At Kankakee Sands, we take great pride in our wetlands and know how important they are not just for plants and animals, but also for people and our local communities. The US EPA estimates that an acre of wetland can store up to a million gallons of water! This water storage helps to minimize flooding during strong storm events, which we know have been happening more regularly in recent years. Wetlands, with the massive diversity of plants and roots that grow there, help to filter out pollutants from the water as it moves through the wetlands and into the aquifers from which we get our drinking water. 

Gus Nyberg and his daughter, Savanna, in a beautiful marsh at Kankakee Sands. Photo by Alyssa Nyberg, TNC

All wetlands across the entire state of Indiana, and the nation, are important. But not all wetlands are created equal. We must remember that no recreated human-made wetland can ever rival a natural wetland and its complex set of interrelationships between the plants and the animals in the wetland ecosystem. Wetlands are precious and must be protected. In Northwest Indiana, we remember the story of Beaver Lake, the largest lake and wetland complex of the Grand Kankakee Marsh – second only to the Florida everglades in terms of plant and animal abundance and diversity, that was drained in the early 1900s to make way for cattle grazing and agriculture. We’ll never be able to recreate that magical place, but we can honor it by creating and protecting wetlands today.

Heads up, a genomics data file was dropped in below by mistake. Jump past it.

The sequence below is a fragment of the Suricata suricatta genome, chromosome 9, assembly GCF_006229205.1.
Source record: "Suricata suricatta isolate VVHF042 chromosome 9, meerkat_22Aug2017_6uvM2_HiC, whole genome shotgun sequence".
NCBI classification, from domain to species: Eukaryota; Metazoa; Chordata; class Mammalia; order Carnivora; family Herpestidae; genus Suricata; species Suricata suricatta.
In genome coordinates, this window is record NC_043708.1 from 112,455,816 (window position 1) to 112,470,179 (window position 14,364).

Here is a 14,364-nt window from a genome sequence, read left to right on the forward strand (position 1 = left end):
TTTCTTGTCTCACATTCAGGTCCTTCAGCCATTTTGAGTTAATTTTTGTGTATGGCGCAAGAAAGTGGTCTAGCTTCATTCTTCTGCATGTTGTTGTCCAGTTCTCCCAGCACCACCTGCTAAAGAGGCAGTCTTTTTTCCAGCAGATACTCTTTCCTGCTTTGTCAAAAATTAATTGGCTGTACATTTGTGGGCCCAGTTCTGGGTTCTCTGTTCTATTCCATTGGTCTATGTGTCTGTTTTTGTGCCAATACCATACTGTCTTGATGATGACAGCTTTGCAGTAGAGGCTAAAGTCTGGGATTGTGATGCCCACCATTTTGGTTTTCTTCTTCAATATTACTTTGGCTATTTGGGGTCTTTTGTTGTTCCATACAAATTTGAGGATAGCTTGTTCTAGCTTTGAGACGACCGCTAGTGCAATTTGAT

I’ve read about the relaxation benefits of having an aquarium. I agree, but well, take a walk in a wetland, my friend. Now that is relaxing! The green rushes and sedges brushing together as they sway in the wind. The call of the frogs around you, the whirls of the dragonflies zipping past, the gentle slurp of a turtle slipping into the water. Bend near to the water’s surface and watch all the activity zipping around. Truly mesmerizing and meditative… all the benefits of an aquarium, but it’s free and you don’t have to clean out a tank!

Too many mosquitoes, you say? Good news! If you visit a wetland in the spring and you’ll be delighted to find the that the mosquitoes are still eggs and larvae, not flying adults that bite.

Grab those boots, or old tennis shoes, and head to a wetland near you to appreciate all it has to offer. Late spring and early summer are great times for a wetland walk. The Wet Prairie Trail in the north bison pasture at Kankakee Sands is currently open, while the bison are in the south pasture. This trail has natural low wet depressions, bison wallows and a large ephemeral pond dug by a backhoe – all currently filled with water. By midsummer many of these shallow wetlands will have turned to moist mud, happy to rob you of one of your boots! So take the opportunity this spring to slip into the water, walking stick in hand – breathe in, breathe out – and enjoy being a part of the wetland ecosystem you just entered.

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The Nature Conservancy’s Kankakee Sands is an 8,300-acre prairie and savanna habitat in Northwest Indiana, open every day of the year for public enjoyment.  For more information about Kankakee Sands, visit www.nature.org/KankakeeSands or call the office at 219-285-2184.